Motilal Oswal Financial Services started as a small stock sub-broking firm in 1989, but now has a market capitalisation of Rs 10,000 crore with interests across stock broking, mutual funds, wealth management, housing finance, private equity and investment banking. In an interview with THE WEEK, veteran investor Raamdeo Agrawal, co-founder and non-executive chairman of the Motilal Oswal Group, says one must never bet against India. The BSE’s benchmark Sensex has jumped 100 times in the last 35 years, and he sees an even better chance that the performance will be repeated. However, for all the new investors who are piling into the market, he has clear advice—this is not a casino where money can be made overnight. But building a right portfolio and staying invested through the crisis is what will help generate wealth over time.
Stock markets have seen a rally of over 40 per cent since we hit a low in March. What justifies the rally even as COVID-19 cases continue to rise and the economy has taken a big hit?
Equity markets are a predictive machine. It is not about the past or the present, but always about the future. Of course, economy and corporate earnings is key, but you should also look at interest rates and global liquidity flows. The kind of global liquidity flow we are seeing now is unprecedented.
Some amount of market optimism is also coming from the receding fear of COVID-19. Cities are opening up, the recovery rates are very high and there is now a high probability that a vaccine will be there in the next three-four months.
So, markets are all about predicting the future. We are in the midst of an earnings season, which is bad for many companies. How will markets react and how do you see overall things panning out from here on?
On March 23, markets signalled that April, May and June was going to be a washout. Today, the market is saying July, August and September will be significantly better than the previous three months. In some 5-10 per cent of the cases, it will be even better than last year.
I see that one tailwind comes in the economy every 5-7 years. First, it goes to zero and then it builds up. Now, (in this crisis) the government will do all the right things, because they want the 7-8 per cent economic growth back. Growth will come back. I have seen the worst of times, and things always come back.
We have been seeing a huge influx of retail investors into equity markets over the last several months. Trading volumes have reached a new high. As a veteran, how do you view this?
This campaign ‘mutual funds sahi hain’ created a lot of awareness about investing. Unfortunately, since that campaign came and a lot of money flowed into mutual funds, the market topped out. Corporate earnings growth was also nearly flat. But, specific stocks do move depending on results. So, now retail investors are saying, I don’t want to give money to professionals, I will invest myself. My fear is that in the process, a lot of new investors might end up becoming speculators.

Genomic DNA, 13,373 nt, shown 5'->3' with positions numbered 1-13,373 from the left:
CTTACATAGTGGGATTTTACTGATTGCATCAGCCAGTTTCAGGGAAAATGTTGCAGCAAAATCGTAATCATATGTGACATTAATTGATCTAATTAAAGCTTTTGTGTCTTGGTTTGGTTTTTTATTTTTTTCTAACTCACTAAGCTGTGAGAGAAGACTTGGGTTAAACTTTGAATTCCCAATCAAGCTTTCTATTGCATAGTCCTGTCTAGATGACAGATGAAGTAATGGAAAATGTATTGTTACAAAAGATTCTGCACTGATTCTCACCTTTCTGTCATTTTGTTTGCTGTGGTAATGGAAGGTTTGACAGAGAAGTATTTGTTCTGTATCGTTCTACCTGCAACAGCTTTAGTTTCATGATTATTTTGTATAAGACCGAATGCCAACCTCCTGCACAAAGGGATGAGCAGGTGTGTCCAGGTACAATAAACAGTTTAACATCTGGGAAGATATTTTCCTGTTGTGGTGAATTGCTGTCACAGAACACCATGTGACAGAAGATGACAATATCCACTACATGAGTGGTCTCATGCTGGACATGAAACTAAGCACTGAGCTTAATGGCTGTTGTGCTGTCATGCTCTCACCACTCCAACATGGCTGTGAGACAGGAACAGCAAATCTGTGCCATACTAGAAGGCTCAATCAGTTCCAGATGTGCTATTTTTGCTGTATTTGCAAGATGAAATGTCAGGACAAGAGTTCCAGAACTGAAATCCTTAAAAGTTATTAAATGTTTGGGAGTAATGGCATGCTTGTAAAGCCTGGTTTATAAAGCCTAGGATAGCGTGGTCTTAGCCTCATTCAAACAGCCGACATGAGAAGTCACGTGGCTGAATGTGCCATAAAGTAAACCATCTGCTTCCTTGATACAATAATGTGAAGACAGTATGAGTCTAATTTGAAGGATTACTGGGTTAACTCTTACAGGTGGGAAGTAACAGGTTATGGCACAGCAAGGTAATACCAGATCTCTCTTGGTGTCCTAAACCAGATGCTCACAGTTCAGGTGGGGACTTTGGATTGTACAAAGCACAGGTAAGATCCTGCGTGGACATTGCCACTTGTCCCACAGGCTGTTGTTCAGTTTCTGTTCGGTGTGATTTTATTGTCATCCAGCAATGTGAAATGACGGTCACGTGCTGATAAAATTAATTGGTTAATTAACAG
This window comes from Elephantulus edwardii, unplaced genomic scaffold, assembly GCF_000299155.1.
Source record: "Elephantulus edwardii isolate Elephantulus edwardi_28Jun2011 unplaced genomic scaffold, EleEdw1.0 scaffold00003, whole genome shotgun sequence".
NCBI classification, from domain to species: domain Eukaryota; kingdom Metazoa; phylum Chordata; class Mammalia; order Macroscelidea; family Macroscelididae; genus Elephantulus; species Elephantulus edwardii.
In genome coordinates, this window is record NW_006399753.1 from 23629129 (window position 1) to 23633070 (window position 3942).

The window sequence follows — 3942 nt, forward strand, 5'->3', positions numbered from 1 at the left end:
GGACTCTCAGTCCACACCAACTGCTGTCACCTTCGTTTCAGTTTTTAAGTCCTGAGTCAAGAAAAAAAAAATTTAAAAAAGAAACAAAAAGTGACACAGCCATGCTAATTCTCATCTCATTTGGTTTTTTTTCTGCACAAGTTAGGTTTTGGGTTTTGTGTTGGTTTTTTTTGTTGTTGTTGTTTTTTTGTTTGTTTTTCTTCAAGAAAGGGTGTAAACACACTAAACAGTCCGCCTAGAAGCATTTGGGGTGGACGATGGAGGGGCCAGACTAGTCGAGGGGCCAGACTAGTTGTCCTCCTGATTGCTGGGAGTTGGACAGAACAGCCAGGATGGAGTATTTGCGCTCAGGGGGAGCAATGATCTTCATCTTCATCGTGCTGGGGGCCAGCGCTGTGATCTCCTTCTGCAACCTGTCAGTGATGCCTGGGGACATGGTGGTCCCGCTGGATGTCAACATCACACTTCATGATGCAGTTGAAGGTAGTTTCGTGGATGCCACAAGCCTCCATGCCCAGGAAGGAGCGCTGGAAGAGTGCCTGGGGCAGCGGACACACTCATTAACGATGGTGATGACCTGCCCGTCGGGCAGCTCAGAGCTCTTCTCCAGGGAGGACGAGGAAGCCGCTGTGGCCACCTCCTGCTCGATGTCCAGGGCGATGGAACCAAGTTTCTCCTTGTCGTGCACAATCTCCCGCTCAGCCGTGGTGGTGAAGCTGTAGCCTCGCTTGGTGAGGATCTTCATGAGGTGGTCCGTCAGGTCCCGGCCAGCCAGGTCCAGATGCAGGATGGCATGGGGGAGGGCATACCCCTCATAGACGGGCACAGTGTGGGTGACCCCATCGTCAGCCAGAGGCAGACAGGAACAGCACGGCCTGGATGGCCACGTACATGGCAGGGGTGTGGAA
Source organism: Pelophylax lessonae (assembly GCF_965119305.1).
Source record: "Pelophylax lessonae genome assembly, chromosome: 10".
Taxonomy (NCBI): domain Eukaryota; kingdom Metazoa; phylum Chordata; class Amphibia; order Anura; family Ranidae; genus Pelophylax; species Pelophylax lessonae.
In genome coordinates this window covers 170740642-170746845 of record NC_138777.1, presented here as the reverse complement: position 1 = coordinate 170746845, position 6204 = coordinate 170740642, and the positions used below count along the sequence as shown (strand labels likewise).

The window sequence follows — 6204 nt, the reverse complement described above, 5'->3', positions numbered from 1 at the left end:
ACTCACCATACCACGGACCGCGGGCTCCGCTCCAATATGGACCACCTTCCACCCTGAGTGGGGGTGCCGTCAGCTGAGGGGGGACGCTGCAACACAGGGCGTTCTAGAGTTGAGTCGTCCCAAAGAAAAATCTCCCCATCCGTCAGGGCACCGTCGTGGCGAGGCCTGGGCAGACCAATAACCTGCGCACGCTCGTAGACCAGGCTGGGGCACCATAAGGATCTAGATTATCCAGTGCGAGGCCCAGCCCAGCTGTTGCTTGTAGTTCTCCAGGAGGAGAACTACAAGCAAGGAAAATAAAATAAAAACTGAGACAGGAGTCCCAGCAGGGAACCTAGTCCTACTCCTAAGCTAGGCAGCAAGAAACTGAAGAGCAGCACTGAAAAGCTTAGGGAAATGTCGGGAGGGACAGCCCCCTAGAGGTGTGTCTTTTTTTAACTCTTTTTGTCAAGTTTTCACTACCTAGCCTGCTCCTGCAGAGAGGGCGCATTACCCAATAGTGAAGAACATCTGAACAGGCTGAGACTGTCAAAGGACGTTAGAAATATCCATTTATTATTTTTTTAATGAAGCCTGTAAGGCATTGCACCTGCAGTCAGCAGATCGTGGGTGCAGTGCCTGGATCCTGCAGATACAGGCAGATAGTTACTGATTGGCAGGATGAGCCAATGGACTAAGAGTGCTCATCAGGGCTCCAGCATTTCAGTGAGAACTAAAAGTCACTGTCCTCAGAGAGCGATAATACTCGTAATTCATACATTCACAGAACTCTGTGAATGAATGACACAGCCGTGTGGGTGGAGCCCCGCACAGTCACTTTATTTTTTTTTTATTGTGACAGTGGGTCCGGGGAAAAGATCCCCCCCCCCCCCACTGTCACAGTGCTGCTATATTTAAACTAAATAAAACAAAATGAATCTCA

Based on your past experience dealing with crisis, be it 2000 or 2008, what should these millions of new investors learn?
You can’t escape the ups and downs of the market. If the market goes down 50 per cent, your investment will go down 50 per cent. But if the market goes up 100 per cent, you also go up 100 per cent or even more. The only thing you can do is build a good portfolio. Your understanding of the market and the company you invest in is important. Don’t buy junk stocks.
There is a lot of excitement to buy something at Rs 20 and see it go to Rs 50-60, most of the trading volumes are there. Everyone wants to invest in something that will double the money in less than one year. People will not buy a company that will double in four-five years. If you want to enter the market for a casino experience, your exit will also be like a casino, where ten guys enter a casino and mostly nine go back with empty pockets.
COVID-19 has had a huge impact across sectors. Where do you find the opportunities currently?
The real opportunity is in the COVID-hit sectors. During COVID, almost 90 per cent of the businesses suffered, like automobiles—there was no production in April, May. But it will make a comeback as you can’t live without it. Pharma companies also suffered this quarter due to logistics issues. But, they will get better as you go along.
India now has the third largest forex balance. Oil prices are reasonable, the current account is much in the balance, harvest has been good, so food security is totally there, you have one of the best demographics in the world, the political base is very stable… It's a fantastic launching pad for an economic boom. Last 35 years, it's been 100x growth, and the next 35 has a better chance. When I started the career, Sensex was at 300-350 level. In 1989, headlines would be written on if Sensex could cross 1,000-level. Today, you have single days when Sensex moves 1,000 points. That’s the scale change of the economy.